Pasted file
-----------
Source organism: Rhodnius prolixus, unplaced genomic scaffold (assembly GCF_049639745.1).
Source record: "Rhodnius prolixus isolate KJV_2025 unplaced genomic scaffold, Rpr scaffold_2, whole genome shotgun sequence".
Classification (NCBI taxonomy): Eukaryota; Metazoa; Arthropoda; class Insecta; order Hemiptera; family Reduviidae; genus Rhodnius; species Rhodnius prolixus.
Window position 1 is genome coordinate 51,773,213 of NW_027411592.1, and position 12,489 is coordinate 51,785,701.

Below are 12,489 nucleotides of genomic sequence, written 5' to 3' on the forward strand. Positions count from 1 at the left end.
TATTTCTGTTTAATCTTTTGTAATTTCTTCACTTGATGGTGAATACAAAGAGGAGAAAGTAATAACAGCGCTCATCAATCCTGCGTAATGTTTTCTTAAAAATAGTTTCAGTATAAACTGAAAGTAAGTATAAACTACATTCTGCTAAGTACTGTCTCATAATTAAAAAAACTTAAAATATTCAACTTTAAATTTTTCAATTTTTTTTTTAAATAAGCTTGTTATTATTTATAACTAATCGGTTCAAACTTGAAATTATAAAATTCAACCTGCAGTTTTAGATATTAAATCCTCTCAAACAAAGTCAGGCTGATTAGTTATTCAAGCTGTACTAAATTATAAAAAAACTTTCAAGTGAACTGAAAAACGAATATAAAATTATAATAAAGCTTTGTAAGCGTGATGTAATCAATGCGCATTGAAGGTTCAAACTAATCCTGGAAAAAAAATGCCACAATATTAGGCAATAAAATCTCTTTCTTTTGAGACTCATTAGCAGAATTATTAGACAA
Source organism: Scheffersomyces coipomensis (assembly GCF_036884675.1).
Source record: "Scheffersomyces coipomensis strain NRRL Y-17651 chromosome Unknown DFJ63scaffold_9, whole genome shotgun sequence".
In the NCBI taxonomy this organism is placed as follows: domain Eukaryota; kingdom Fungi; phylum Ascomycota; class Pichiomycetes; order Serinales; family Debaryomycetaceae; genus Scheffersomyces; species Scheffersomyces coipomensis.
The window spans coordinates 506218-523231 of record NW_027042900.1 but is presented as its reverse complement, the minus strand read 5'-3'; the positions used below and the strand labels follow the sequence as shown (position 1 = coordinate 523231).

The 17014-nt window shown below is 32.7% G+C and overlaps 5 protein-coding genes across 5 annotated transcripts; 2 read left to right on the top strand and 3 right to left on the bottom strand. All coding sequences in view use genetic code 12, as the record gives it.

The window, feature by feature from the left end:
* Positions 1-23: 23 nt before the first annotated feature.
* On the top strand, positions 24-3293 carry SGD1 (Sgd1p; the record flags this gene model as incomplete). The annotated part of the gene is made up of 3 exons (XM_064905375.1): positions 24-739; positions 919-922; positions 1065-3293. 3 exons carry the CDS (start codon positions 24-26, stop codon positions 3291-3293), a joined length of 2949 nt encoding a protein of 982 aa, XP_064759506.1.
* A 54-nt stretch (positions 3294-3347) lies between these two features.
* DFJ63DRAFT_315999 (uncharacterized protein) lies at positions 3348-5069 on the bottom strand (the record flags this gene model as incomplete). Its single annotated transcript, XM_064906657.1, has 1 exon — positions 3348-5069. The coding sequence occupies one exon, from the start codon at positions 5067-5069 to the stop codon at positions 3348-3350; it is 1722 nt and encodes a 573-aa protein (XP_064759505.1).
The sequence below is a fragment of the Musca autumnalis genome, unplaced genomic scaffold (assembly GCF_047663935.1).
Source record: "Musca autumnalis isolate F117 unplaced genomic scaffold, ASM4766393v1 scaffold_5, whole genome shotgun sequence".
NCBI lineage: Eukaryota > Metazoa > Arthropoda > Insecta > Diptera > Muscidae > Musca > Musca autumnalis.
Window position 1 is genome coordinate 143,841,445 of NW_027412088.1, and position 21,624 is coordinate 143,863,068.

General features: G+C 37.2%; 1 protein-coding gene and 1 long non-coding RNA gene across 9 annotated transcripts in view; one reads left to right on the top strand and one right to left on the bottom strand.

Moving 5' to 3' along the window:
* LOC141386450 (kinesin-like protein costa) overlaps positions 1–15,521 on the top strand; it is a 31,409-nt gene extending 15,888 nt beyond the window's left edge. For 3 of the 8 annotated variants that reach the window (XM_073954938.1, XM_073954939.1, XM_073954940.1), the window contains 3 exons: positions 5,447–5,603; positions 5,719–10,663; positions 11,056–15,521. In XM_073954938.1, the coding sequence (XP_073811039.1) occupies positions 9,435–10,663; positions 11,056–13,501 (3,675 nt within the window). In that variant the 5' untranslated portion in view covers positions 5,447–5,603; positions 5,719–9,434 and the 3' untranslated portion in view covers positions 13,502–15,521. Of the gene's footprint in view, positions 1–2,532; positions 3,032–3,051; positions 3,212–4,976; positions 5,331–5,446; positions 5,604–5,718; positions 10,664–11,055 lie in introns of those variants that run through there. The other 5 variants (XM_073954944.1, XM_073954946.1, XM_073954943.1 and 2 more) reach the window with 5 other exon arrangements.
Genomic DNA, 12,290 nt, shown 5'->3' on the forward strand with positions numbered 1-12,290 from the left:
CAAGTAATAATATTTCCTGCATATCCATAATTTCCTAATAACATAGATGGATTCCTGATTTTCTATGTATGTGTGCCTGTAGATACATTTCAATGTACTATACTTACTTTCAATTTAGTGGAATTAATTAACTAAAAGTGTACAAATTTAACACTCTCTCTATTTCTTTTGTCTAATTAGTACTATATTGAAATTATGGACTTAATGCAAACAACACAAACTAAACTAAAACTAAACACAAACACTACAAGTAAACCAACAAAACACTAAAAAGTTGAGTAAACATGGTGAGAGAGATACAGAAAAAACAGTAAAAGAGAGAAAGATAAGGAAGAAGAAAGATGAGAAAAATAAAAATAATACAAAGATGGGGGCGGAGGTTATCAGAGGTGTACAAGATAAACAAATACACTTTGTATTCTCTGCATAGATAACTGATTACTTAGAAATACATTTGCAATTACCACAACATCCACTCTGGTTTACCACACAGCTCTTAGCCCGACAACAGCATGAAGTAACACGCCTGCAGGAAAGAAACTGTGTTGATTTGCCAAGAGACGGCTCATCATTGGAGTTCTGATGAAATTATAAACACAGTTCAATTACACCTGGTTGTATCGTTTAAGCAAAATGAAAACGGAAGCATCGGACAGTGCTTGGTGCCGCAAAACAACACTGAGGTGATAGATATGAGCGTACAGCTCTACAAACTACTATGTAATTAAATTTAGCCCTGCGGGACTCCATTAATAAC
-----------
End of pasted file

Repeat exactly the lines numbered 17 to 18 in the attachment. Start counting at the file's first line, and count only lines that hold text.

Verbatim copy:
The sequence below is a fragment of the Musca autumnalis genome, unplaced genomic scaffold (assembly GCF_047663935.1).
Source record: "Musca autumnalis isolate F117 unplaced genomic scaffold, ASM4766393v1 scaffold_5, whole genome shotgun sequence".